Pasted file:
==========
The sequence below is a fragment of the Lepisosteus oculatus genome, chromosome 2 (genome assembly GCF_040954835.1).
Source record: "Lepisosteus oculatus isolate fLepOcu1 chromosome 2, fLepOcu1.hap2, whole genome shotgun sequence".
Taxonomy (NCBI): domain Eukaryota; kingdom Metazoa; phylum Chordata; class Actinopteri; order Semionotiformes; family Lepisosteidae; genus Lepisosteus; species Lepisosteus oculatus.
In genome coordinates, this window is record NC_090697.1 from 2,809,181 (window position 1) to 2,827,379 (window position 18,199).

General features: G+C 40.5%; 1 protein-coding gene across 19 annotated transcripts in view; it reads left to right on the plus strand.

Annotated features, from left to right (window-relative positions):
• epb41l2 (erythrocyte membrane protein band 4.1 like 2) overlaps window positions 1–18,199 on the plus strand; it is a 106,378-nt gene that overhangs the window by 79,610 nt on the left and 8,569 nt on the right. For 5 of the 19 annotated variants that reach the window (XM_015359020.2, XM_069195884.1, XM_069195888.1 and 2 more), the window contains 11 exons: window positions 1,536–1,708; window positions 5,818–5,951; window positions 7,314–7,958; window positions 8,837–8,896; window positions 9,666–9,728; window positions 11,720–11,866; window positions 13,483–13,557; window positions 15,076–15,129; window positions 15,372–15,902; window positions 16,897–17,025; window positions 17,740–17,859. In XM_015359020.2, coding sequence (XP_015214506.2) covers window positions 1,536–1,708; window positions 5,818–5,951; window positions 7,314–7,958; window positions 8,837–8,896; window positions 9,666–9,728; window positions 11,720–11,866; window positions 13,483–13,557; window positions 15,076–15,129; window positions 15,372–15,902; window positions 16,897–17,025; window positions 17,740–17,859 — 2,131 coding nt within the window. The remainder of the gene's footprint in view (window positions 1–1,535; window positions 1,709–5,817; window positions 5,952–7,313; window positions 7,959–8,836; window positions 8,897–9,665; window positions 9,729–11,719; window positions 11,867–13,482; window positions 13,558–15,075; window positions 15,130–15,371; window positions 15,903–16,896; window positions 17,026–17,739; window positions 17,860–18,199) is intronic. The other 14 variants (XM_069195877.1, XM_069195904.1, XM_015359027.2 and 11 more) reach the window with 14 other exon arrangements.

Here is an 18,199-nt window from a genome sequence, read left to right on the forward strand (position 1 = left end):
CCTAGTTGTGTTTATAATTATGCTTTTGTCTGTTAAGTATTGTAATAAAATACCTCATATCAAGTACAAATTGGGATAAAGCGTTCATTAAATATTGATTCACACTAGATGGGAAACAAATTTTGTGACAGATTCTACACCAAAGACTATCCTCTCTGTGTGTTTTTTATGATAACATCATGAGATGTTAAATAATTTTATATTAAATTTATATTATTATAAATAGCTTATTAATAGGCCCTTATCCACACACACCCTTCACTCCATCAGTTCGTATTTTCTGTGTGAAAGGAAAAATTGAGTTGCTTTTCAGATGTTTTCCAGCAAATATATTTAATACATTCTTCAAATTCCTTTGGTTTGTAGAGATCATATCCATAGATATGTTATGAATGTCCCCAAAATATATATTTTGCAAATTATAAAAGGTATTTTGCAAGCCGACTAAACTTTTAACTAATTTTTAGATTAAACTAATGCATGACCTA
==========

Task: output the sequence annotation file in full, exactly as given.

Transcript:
The sequence below is a fragment of the Lepisosteus oculatus genome, chromosome 2 (genome assembly GCF_040954835.1).
Source record: "Lepisosteus oculatus isolate fLepOcu1 chromosome 2, fLepOcu1.hap2, whole genome shotgun sequence".
Taxonomy (NCBI): domain Eukaryota; kingdom Metazoa; phylum Chordata; class Actinopteri; order Semionotiformes; family Lepisosteidae; genus Lepisosteus; species Lepisosteus oculatus.
In genome coordinates, this window is record NC_090697.1 from 2,809,181 (window position 1) to 2,827,379 (window position 18,199).

General features: G+C 40.5%; 1 protein-coding gene across 19 annotated transcripts in view; it reads left to right on the plus strand.

Annotated features, from left to right (window-relative positions):
• epb41l2 (erythrocyte membrane protein band 4.1 like 2) overlaps window positions 1–18,199 on the plus strand; it is a 106,378-nt gene that overhangs the window by 79,610 nt on the left and 8,569 nt on the right. For 5 of the 19 annotated variants that reach the window (XM_015359020.2, XM_069195884.1, XM_069195888.1 and 2 more), the window contains 11 exons: window positions 1,536–1,708; window positions 5,818–5,951; window positions 7,314–7,958; window positions 8,837–8,896; window positions 9,666–9,728; window positions 11,720–11,866; window positions 13,483–13,557; window positions 15,076–15,129; window positions 15,372–15,902; window positions 16,897–17,025; window positions 17,740–17,859. In XM_015359020.2, coding sequence (XP_015214506.2) covers window positions 1,536–1,708; window positions 5,818–5,951; window positions 7,314–7,958; window positions 8,837–8,896; window positions 9,666–9,728; window positions 11,720–11,866; window positions 13,483–13,557; window positions 15,076–15,129; window positions 15,372–15,902; window positions 16,897–17,025; window positions 17,740–17,859 — 2,131 coding nt within the window. The remainder of the gene's footprint in view (window positions 1–1,535; window positions 1,709–5,817; window positions 5,952–7,313; window positions 7,959–8,836; window positions 8,897–9,665; window positions 9,729–11,719; window positions 11,867–13,482; window positions 13,558–15,075; window positions 15,130–15,371; window positions 15,903–16,896; window positions 17,026–17,739; window positions 17,860–18,199) is intronic. The other 14 variants (XM_069195877.1, XM_069195904.1, XM_015359027.2 and 11 more) reach the window with 14 other exon arrangements.

Here is an 18,199-nt window from a genome sequence, read left to right on the forward strand (position 1 = left end):
CCTAGTTGTGTTTATAATTATGCTTTTGTCTGTTAAGTATTGTAATAAAATACCTCATATCAAGTACAAATTGGGATAAAGCGTTCATTAAATATTGATTCACACTAGATGGGAAACAAATTTTGTGACAGATTCTACACCAAAGACTATCCTCTCTGTGTGTTTTTTATGATAACATCATGAGATGTTAAATAATTTTATATTAAATTTATATTATTATAAATAGCTTATTAATAGGCCCTTATCCACACACACCCTTCACTCCATCAGTTCGTATTTTCTGTGTGAAAGGAAAAATTGAGTTGCTTTTCAGATGTTTTCCAGCAAATATATTTAATACATTCTTCAAATTCCTTTGGTTTGTAGAGATCATATCCATAGATATGTTATGAATGTCCCCAAAATATATATTTTGCAAATTATAAAAGGTATTTTGCAAGCCGACTAAACTTTTAACTAATTTTTAGATTAAACTAATGCATGACCTA